Photon Pacesetter phototypesetter controller and core

Rough draft, last updated Dec 24 2017. Edited by Herb Johnson, (c) Herb Johnson, except for content written by others. Contact Herb at, an email address is on that page..


I acquired in the fall of 2017, a Verisystems P16 core memory board with two controllers, and the TTL-based programmable controller "logic" built in 1972. No docs, no other hardware. So I"m working out how the core and controller work and connect, as I research the original Verisystem product from the early 1970's. Why? This is what "microcomputing" looked like before microprocessors. I show more vintage computing from my restorations home page.- Herb

Verisystems P16 and Photon Phototypesetters

Links to the background of Graphicomposition, Photon and 1970's photo-typesetting. There's press releases in Computerworld magazine (a trade journal) in 1972 for the Varicomp 1000, "a VariSystems PAC-16 programmable computer, an 8K-byte processor with word length of 16 bits. Additional 8K Byte memory is optional Read/write cycle time is 1 msec, instruction fetch time is 6 msec, and instructional execute time is 3 msec. Pricing for the basic Varicomp 1000 System is $7950..." (June 21 1972, page 17)

from DigiBarn

see Barry Yarkon's descriptions at DigiBarn

Graphicomposition's main typesetting device was the Photon Pacesetter MkI phototypesetter, an analog-digital step-and-repeat device whose stepping motors and solenoids and xenon flash tubes were controlled by a 16-bit digital controller, the Varisystems P-16 (Plainview, NY). It used a socketed array of TTL logic ICs on a hinged wire-wrapped motherboard above a cabinet filled with connectors, cables, pots and power supplies. AC to DC conversion and signal shaping were rudimentary. Typefaces were negative character shapes arranged serially around the circumference of glass master discs that spun around at high speed as each character was exposed by a brief flash of light, and displaced along the line of type being set by a moving right-angled first-surface mirror system. By today's standards this sounds Rube Goldberg-like, but it was near state-of-the-art in 1975.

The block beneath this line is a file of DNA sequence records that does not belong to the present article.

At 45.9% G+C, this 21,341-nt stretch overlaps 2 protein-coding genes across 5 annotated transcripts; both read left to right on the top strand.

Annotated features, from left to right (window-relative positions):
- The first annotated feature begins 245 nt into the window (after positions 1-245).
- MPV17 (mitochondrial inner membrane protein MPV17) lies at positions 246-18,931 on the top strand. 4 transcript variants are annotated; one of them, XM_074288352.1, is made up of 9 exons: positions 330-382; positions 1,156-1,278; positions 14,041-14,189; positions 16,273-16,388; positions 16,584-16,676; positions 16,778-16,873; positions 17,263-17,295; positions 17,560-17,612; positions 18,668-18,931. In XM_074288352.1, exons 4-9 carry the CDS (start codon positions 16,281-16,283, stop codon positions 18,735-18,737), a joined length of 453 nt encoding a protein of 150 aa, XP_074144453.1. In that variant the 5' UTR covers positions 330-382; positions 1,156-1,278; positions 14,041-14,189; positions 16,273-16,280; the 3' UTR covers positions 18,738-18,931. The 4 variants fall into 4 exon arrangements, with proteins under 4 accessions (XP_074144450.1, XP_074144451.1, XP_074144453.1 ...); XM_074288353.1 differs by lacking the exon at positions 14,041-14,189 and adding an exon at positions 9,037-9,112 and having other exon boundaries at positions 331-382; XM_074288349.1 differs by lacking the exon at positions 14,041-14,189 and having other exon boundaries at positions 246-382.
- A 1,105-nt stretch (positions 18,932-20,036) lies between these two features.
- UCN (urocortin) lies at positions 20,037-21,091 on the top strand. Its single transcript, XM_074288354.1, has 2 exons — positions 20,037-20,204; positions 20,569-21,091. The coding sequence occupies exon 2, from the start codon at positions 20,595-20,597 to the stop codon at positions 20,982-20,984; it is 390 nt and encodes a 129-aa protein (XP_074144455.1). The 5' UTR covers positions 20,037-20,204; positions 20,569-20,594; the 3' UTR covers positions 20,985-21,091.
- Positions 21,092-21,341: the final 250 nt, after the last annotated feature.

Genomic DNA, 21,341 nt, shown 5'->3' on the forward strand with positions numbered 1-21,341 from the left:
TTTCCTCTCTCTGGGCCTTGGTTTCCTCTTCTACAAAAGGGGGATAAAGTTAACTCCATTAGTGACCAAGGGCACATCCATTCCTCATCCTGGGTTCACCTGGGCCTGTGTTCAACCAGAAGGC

From this description by Clark E. Coffee of Photon Pacesetter:

By the late 1970s, Photon was seeing its markets erode. According to the book, Words Into Type, (Prentice Hall 1974) "by 1972 over 100 machines to set type photographically were on the market". Photon responded by launching a crash program to develop a low cost machine to be called the Pacesetter and by marketing the Photon 7000, a CRT machine developed for Photon by another firm.